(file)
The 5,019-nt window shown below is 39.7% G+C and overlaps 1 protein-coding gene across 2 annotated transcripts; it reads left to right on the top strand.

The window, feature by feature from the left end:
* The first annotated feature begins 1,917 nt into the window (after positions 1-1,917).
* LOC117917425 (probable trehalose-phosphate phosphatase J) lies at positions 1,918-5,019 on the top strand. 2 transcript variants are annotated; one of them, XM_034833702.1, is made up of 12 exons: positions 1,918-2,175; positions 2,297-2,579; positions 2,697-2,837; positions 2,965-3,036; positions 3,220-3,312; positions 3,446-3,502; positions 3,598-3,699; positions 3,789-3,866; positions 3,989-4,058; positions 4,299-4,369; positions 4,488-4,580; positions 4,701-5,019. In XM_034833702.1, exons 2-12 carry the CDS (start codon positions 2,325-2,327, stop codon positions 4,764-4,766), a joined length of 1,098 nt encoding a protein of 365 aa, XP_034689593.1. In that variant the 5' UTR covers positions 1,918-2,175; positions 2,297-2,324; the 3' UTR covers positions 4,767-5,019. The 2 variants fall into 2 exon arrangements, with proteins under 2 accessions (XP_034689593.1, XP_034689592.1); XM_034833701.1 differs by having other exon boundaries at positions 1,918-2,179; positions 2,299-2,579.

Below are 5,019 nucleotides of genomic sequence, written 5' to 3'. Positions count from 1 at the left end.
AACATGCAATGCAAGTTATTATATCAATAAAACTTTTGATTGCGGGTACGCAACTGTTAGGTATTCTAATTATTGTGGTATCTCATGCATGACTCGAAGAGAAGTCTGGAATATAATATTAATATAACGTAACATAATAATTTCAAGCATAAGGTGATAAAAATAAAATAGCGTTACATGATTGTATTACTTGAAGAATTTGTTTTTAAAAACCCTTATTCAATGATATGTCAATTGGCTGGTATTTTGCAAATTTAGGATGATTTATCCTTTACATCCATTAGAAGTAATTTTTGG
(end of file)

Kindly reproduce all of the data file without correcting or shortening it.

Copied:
The 5,019-nt window shown below is 39.7% G+C and overlaps 1 protein-coding gene across 2 annotated transcripts; it reads left to right on the top strand.

The window, feature by feature from the left end:
* The first annotated feature begins 1,917 nt into the window (after positions 1-1,917).
* LOC117917425 (probable trehalose-phosphate phosphatase J) lies at positions 1,918-5,019 on the top strand. 2 transcript variants are annotated; one of them, XM_034833702.1, is made up of 12 exons: positions 1,918-2,175; positions 2,297-2,579; positions 2,697-2,837; positions 2,965-3,036; positions 3,220-3,312; positions 3,446-3,502; positions 3,598-3,699; positions 3,789-3,866; positions 3,989-4,058; positions 4,299-4,369; positions 4,488-4,580; positions 4,701-5,019. In XM_034833702.1, exons 2-12 carry the CDS (start codon positions 2,325-2,327, stop codon positions 4,764-4,766), a joined length of 1,098 nt encoding a protein of 365 aa, XP_034689593.1. In that variant the 5' UTR covers positions 1,918-2,175; positions 2,297-2,324; the 3' UTR covers positions 4,767-5,019. The 2 variants fall into 2 exon arrangements, with proteins under 2 accessions (XP_034689593.1, XP_034689592.1); XM_034833701.1 differs by having other exon boundaries at positions 1,918-2,179; positions 2,299-2,579.

Below are 5,019 nucleotides of genomic sequence, written 5' to 3'. Positions count from 1 at the left end.
AACATGCAATGCAAGTTATTATATCAATAAAACTTTTGATTGCGGGTACGCAACTGTTAGGTATTCTAATTATTGTGGTATCTCATGCATGACTCGAAGAGAAGTCTGGAATATAATATTAATATAACGTAACATAATAATTTCAAGCATAAGGTGATAAAAATAAAATAGCGTTACATGATTGTATTACTTGAAGAATTTGTTTTTAAAAACCCTTATTCAATGATATGTCAATTGGCTGGTATTTTGCAAATTTAGGATGATTTATCCTTTACATCCATTAGAAGTAATTTTTGG